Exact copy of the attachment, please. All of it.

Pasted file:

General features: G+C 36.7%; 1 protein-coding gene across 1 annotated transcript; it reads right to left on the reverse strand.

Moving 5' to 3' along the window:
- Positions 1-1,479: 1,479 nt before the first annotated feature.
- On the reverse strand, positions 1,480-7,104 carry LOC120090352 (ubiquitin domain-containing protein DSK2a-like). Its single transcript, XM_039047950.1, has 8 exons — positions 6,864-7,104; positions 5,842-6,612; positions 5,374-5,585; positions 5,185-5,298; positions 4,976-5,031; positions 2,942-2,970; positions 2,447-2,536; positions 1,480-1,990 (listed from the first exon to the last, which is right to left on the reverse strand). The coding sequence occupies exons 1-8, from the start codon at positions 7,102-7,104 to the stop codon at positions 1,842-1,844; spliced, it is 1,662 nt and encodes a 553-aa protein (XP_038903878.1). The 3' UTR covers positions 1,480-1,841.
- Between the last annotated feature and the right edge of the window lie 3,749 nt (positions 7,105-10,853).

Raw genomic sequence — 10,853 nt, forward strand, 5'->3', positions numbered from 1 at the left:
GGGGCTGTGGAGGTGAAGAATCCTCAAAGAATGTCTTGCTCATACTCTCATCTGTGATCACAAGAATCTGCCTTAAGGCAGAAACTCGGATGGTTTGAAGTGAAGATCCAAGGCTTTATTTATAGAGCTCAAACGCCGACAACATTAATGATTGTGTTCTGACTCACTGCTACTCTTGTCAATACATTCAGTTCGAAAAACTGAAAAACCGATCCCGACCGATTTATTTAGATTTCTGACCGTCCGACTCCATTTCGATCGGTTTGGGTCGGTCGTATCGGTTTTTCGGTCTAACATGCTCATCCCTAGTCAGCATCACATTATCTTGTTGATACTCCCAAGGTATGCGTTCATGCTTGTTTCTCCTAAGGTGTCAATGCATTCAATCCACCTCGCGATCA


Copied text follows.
General features: G+C 36.7%; 1 protein-coding gene across 1 annotated transcript; it reads right to left on the reverse strand.

Moving 5' to 3' along the window:
- Positions 1-1,479: 1,479 nt before the first annotated feature.
- On the reverse strand, positions 1,480-7,104 carry LOC120090352 (ubiquitin domain-containing protein DSK2a-like). Its single transcript, XM_039047950.1, has 8 exons — positions 6,864-7,104; positions 5,842-6,612; positions 5,374-5,585; positions 5,185-5,298; positions 4,976-5,031; positions 2,942-2,970; positions 2,447-2,536; positions 1,480-1,990 (listed from the first exon to the last, which is right to left on the reverse strand). The coding sequence occupies exons 1-8, from the start codon at positions 7,102-7,104 to the stop codon at positions 1,842-1,844; spliced, it is 1,662 nt and encodes a 553-aa protein (XP_038903878.1). The 3' UTR covers positions 1,480-1,841.
- Between the last annotated feature and the right edge of the window lie 3,749 nt (positions 7,105-10,853).

Raw genomic sequence — 10,853 nt, forward strand, 5'->3', positions numbered from 1 at the left:
GGGGCTGTGGAGGTGAAGAATCCTCAAAGAATGTCTTGCTCATACTCTCATCTGTGATCACAAGAATCTGCCTTAAGGCAGAAACTCGGATGGTTTGAAGTGAAGATCCAAGGCTTTATTTATAGAGCTCAAACGCCGACAACATTAATGATTGTGTTCTGACTCACTGCTACTCTTGTCAATACATTCAGTTCGAAAAACTGAAAAACCGATCCCGACCGATTTATTTAGATTTCTGACCGTCCGACTCCATTTCGATCGGTTTGGGTCGGTCGTATCGGTTTTTCGGTCTAACATGCTCATCCCTAGTCAGCATCACATTATCTTGTTGATACTCCCAAGGTATGCGTTCATGCTTGTTTCTCCTAAGGTGTCAATGCATTCAATCCACCTCGCGATCA